The College of Emergency Medicine (CEM) yesterday warned that is it misguided to downgrade or close hospital Accident and Emergency departments.
The college stressed that ‘recent reports have confirmed that patients do not attend Emergency Departments (EDs) inappropriately.
‘Expensive new initiatives such as walk-in and urgent care centres aimed at moving patients away from EDs are therefore flawed.’
The CEM added that many plans are based on an assumption that is ‘simply untrue’ – namely that 60 per cent of people coming to A&E have relatively minor problems that could be sorted out elsewhere, for example in privately-run minor injuries units or polyclinics.
CEM president, Dr John Heyworth said: ‘It is a mantra which has driven strategy for a number of years, but our evidence from the College of Emergency Medicine and other evidence from recent research has confirmed that it’s nowhere near 60 per cent.’
Dr Heyworth added that this proves that most patients going in to A&E need the expertise and resources that can only be offered by a hospital emergency department.
He said: ‘We need to strengthen our emergency departments and if we want to consider different strategies they must only be on the basis of robust, reliable clinically-led evidence – and at the moment that’s not applying in many places.’
Stressing the importance of consultant-led A&Es, the CEM called for a substantial increase in the number of emergency medicine consultants.
It said in a statement: ‘The College of Emergency Medicine (CEM) is today calling on the next government to address extreme understaffing of Emergency Departments (EDs) and ensure a high quality, guaranteed 24/7 point of access for patients.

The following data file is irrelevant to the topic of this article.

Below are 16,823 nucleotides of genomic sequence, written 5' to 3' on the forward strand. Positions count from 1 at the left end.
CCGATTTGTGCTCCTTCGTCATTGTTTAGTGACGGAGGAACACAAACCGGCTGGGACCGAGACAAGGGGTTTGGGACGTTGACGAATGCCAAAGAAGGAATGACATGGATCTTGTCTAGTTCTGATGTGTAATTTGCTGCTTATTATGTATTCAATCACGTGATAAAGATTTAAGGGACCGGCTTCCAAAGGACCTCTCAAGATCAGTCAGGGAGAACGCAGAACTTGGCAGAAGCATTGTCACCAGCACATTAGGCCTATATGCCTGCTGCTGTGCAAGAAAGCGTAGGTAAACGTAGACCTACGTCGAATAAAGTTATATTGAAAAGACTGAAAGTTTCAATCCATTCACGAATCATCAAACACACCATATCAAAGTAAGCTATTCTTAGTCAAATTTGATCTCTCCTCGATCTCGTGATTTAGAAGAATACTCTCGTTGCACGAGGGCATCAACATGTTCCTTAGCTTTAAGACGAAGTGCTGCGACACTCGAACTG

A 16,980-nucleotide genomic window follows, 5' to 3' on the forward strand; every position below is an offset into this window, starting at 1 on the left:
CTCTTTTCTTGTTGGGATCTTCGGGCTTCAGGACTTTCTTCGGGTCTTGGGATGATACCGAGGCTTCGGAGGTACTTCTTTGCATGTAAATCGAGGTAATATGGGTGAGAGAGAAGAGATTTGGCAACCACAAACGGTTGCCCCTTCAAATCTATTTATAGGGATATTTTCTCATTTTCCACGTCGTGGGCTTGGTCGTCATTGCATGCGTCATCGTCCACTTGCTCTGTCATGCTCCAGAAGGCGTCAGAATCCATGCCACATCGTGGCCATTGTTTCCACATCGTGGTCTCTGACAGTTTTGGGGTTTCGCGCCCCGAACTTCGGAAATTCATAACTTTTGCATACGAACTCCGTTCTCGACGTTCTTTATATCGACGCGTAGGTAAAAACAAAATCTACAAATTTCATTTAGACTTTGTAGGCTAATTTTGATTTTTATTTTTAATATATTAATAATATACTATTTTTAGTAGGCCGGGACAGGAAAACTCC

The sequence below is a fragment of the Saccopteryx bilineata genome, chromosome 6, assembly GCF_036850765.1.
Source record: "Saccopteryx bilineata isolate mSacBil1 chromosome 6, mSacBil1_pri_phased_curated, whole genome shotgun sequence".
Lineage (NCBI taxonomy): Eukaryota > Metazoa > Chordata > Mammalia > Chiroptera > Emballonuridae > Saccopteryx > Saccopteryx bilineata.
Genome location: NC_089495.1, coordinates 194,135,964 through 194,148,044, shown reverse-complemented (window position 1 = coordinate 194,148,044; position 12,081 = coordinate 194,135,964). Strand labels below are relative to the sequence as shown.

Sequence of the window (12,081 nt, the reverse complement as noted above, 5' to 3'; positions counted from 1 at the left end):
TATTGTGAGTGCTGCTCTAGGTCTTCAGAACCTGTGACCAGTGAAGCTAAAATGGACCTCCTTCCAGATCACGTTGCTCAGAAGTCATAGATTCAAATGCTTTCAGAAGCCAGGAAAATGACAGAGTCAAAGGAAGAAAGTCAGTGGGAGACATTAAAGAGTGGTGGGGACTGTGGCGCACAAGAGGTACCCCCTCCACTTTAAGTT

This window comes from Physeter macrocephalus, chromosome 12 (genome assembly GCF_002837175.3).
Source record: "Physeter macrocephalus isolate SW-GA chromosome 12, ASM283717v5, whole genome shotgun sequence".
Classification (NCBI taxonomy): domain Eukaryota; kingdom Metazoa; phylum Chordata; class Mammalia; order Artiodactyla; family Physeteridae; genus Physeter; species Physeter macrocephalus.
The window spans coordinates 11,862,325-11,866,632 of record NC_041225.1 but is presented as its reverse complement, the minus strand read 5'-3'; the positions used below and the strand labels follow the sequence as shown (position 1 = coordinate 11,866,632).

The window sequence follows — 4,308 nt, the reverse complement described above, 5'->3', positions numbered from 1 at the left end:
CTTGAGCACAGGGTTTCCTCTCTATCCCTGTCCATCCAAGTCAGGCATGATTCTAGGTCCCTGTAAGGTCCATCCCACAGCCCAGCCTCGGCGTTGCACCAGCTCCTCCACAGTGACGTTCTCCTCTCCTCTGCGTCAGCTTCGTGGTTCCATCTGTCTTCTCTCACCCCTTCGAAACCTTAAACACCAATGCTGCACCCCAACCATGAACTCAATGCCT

‘The College says every ED needs a minimum of ten Emergency Medicine Consultants to be able to deal with the large number of patients who visit the ED per year.
‘The current average number of EM Consultants per ED is 4.2 and the average number of patients attending each ED is between 70-80,000 per annum.
‘Increasing this number will mean more Consultants in EDs at the evenings and weekends, ensuring highest standards of quality and safety.
‘Significant cost benefits will also be achieved by helping to reduce expensive or inappropriate investigations, unnecessary admissions and unsafe discharges home.’
CEM president Dr Heyworth said: ‘Emergency care in the United Kingdom is currently failing to deliver the service which the public expect and deserve.
‘The single most important factor in providing a high quality, timely and clinically effective service to patients is care led by EM Consultants.
‘We are concerned that patient outcomes may suffer if this failure to invest in Emergency Medicine continues.’
Dr Andrew Hobart, British Medical Association Emergency Medicine Committee, agreed that assumptions behind the re-organisation of urgent and emergency care were ‘fundamentally flawed’.